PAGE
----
While the book doesn’t focus too heavily on the actual war itself, it is difficult to get away from it completely. Gabi is a pilot for Nazi Germany and she does kill those known to her as the ‘enemy’. There is no refuge from guilt, however. It serves as a stark reminder that there were human beings involved in that atrocity. Not all of them agreed with what was happening. Heidi Fischer uses Swallow to tell us a love story wrapped in a piece about humanity. This is an excellent read and picking it up will add emotional depth to any library.
Pages: 255 | ASIN: B06XRRK75N
Tags: action, adventure, airplane, amazon, amazon books, amazon ebook, author, book, book review, books, ebook, ebooks, fantasy, fantasy book review, fiction, fighting, fly, flying, german, germany, goodreads, guilt, heidi fischer, hope, kindle, kindle book, kindle ebook, literature, love, love story, Luftwaffe, mystery, nazi, novel, pilot, publishing, reading, review, reviews, romance, stories, swallow, thriller, war, war story, woman, women, world war, world war 2, writing, ww2, wwII
The story begins in 2009, where an old woman is being interviewed to tell the story of her history as a fighter in the French resistance to the German army in the 1940’s. In the narrative told by Sarah Ashdown, the character that this history revolves around, readers are bounced seamlessly back and forth between the two eras, and listen as Sarah gives detail about the progression of her life. Simon Gandossi, the author of the story, allows readers peeks at Sarah’s life now as an elderly woman in a nursing home with friends and memories to pass the days with.
England marks the setting for the beginning of the story, but most of the events take place in France or other war zones. By following the reflective narrative of Sarah Ashcroft, an elderly woman being interviewed by a TV reporter about her actions in the war against the Nazis, you’ll learn about the horrific events that took place during the bombings and raids of World War II.
While the majority of the story focuses on Sarah, as she is the one re-telling it to those interested, you also get peeks into the lives of those of both in her past and present. A friendly nurse Patty makes a frequent appearance, and the disorganized reporter himself Daniel Warwick provides a sturdy companion to her as she gives him the story.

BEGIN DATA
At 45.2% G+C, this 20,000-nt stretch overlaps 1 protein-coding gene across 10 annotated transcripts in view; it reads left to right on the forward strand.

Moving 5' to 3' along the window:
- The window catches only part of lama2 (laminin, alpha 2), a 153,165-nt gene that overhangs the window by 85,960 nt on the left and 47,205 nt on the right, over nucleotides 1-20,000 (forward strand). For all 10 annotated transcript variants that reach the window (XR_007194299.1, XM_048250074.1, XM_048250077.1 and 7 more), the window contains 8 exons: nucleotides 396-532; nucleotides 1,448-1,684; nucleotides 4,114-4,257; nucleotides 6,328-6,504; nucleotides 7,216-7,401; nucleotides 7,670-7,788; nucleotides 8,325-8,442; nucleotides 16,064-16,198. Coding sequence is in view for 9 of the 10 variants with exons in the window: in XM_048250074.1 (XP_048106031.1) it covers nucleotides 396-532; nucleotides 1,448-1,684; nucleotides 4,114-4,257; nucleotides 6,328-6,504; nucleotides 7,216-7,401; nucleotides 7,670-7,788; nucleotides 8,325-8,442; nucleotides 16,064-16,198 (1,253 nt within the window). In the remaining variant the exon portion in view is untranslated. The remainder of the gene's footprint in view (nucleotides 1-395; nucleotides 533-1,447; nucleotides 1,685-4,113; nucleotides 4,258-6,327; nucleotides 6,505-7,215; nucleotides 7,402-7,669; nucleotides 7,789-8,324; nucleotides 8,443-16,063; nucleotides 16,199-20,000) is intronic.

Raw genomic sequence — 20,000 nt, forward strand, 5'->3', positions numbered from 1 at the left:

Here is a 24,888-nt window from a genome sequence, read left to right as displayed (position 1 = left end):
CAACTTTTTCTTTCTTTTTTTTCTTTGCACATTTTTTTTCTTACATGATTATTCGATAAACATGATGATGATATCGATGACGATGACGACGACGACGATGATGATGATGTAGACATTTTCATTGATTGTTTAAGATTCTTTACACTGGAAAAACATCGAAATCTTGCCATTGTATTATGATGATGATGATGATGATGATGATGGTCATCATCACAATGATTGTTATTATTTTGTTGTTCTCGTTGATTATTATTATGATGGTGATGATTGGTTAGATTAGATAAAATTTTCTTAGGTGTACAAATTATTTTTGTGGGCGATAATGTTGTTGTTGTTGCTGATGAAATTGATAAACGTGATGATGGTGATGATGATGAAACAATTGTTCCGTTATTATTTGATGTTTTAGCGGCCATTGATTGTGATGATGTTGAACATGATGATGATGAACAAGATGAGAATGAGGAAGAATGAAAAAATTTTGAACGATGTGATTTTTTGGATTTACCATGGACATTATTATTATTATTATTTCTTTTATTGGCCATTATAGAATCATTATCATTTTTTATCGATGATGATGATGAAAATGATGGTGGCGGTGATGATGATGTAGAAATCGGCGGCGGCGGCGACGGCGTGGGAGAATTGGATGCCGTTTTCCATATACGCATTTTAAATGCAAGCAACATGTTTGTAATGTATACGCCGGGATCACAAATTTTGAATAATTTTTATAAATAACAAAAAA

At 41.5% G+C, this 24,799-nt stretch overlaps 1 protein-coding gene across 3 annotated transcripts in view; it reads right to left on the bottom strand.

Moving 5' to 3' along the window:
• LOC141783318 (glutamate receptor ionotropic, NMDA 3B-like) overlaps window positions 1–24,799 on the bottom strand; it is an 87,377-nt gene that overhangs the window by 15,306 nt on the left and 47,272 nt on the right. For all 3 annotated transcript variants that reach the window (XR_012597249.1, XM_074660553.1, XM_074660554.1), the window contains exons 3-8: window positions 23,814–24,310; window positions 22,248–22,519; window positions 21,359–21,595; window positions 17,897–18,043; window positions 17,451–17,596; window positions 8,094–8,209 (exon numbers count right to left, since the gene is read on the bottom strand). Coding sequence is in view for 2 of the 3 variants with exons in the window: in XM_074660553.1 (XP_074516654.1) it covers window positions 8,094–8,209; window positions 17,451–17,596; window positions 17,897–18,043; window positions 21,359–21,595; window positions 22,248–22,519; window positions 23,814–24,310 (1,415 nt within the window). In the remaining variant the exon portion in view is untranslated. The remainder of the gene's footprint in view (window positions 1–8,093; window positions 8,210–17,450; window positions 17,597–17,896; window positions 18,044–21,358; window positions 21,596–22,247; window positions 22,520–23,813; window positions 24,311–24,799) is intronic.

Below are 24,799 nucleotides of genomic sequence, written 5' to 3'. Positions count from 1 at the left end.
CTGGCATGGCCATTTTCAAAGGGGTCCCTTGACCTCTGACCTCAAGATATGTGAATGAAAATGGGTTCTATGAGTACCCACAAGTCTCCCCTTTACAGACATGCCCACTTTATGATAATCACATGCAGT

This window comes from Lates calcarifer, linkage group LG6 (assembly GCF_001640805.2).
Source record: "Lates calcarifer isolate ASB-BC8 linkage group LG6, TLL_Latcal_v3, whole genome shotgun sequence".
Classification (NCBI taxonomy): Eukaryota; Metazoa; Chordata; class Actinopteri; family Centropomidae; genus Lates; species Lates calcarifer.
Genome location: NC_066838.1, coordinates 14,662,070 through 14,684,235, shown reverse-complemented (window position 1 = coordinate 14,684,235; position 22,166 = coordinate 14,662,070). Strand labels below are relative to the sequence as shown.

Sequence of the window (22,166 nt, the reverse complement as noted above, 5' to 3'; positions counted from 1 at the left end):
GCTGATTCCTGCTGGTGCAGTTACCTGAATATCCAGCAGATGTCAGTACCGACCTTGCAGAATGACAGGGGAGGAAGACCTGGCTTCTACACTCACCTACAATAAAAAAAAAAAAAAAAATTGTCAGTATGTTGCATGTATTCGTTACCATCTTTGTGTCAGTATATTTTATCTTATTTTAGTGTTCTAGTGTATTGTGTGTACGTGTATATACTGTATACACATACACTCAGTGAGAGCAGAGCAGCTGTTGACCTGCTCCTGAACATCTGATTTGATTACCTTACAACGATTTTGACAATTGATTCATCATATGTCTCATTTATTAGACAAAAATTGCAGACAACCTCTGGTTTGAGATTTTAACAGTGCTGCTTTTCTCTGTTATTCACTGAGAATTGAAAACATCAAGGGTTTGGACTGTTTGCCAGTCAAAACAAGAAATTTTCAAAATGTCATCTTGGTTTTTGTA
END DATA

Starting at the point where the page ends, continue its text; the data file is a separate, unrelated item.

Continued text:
After leaving her English hometown and abandoning her family and friends after the disappearance of her husband and the loss of a dear friend, Sarah makes her way to France to help fight the German’s and do her part to end the war. Sarah is met with many difficulties, since she is a woman, but she is a beautiful character, full of strength and wit, and consistently her own worst critic.
Throughout the story, you get to see Sarah’s life in the present setting play out in her nursing home, and the toll of telling the gruesome tale of her war experiences is slowly made evident to the readers. Gandossi takes you on a thrilling, heart-wrenching ride of what life as a soldier in the 1940’s was like, and compels those to feel deeply for Sarah as she agonizes over her decisions.
This isn’t a cheerful story; as few stories about war are. In fact, it’s a heavy read, full of history and heroic deeds. I enjoyed it, but I’ve never liked stories that are sad even until the very end. It made me really think about how hard life was for those suffering through the war in the 1940’s, and it gave me unique insight I’ve never read before. The way Gandossi narrates the story through the voice of Sarah is inspiring and gives an intimate touch.
Pages: 435 | ASIN: B01N6JGBQK
Tags: 1940, adventure, amazon, amazon book, amazon books, amazon ebook, author, book, book review, books, ebook, ebooks, elderly, fantasy, fantasy book review, fiction, fighter, fighting, for beau, german, goodreads, historical fiction, history, kindle, kindle book, kindle ebook, literature, love, murder, nazi, novel, publishing, reading, review, reviews, romance, sarah ashdown, simon gandossi, soldier, stories, story, suspense, thriller, tv, war, war story, women, writing, ww2, wwII